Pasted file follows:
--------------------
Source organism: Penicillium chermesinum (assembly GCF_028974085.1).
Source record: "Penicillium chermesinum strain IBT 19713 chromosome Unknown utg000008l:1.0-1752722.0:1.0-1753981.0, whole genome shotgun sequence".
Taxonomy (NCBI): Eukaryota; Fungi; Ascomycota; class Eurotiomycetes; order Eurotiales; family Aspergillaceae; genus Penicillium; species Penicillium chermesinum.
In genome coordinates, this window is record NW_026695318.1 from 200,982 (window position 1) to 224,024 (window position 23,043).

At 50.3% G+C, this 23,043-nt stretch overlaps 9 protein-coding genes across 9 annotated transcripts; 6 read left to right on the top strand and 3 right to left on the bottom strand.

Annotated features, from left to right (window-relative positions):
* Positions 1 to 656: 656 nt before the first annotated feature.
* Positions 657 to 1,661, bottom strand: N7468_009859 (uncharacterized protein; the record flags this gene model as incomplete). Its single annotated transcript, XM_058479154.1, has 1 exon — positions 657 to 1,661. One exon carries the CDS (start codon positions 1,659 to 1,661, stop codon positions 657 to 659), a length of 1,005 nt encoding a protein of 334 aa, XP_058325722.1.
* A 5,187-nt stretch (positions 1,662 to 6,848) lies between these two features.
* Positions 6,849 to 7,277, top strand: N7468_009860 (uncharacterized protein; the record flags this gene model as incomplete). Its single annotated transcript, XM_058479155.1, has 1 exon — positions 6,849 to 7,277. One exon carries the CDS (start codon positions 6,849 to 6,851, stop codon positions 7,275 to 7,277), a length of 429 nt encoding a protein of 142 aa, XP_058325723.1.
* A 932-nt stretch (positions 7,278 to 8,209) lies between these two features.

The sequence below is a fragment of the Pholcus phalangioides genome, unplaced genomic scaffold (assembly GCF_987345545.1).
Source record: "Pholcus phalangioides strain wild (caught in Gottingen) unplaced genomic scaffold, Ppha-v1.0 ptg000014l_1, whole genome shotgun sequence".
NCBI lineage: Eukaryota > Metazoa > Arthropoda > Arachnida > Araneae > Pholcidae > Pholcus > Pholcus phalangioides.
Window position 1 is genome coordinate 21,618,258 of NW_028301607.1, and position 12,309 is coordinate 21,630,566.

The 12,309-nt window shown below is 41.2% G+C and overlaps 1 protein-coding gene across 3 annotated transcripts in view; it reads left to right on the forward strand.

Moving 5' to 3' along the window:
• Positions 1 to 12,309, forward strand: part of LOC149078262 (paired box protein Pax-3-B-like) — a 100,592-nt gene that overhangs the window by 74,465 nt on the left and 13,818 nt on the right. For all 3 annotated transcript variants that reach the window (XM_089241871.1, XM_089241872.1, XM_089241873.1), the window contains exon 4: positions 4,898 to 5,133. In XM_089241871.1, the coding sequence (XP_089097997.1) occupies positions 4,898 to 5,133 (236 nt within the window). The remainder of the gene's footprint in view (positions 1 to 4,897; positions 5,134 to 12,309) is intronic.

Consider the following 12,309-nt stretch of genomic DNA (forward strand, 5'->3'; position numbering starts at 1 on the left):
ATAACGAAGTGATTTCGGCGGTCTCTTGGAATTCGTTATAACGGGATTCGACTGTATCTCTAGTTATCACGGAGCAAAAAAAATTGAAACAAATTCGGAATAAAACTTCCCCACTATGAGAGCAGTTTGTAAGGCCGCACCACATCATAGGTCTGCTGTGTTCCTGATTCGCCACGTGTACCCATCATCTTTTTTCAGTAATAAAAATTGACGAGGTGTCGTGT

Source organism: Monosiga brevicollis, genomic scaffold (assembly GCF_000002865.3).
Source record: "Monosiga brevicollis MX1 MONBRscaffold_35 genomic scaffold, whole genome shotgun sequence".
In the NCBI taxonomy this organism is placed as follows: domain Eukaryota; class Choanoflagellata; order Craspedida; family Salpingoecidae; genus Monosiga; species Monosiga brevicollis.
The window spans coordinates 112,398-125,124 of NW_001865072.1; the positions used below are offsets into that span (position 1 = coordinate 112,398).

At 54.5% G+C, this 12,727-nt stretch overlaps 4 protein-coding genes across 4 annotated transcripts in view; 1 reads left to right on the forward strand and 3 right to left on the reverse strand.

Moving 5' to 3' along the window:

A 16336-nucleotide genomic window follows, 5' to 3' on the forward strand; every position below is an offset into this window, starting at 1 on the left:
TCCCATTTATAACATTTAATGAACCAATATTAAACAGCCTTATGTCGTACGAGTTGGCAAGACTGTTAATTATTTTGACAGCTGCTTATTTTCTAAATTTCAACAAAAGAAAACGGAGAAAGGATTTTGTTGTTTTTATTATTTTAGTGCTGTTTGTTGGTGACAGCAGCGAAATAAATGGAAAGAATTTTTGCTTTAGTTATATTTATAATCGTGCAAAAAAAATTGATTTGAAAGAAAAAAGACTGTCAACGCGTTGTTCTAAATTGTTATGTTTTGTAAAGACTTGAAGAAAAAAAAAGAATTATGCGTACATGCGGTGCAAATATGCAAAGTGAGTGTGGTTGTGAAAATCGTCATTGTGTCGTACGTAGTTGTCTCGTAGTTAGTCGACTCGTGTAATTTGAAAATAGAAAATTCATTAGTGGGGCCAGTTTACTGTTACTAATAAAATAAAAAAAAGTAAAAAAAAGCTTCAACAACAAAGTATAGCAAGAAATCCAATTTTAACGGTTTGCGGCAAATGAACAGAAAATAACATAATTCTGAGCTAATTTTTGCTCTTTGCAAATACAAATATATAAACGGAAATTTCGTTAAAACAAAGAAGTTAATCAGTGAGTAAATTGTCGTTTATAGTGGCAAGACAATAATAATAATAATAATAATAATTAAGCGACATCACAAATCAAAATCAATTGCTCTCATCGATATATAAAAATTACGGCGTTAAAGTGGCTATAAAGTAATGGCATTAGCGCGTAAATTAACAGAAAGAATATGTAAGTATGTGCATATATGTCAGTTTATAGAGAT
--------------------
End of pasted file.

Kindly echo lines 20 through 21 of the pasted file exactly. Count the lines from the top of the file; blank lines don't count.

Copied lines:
ATAACGAAGTGATTTCGGCGGTCTCTTGGAATTCGTTATAACGGGATTCGACTGTATCTCTAGTTATCACGGAGCAAAAAAAATTGAAACAAATTCGGAATAAAACTTCCCCACTATGAGAGCAGTTTGTAAGGCCGCACCACATCATAGGTCTGCTGTGTTCCTGATTCGCCACGTGTACCCATCATCTTTTTTCAGTAATAAAAATTGACGAGGTGTCGTGT

Source organism: Monosiga brevicollis, genomic scaffold (assembly GCF_000002865.3).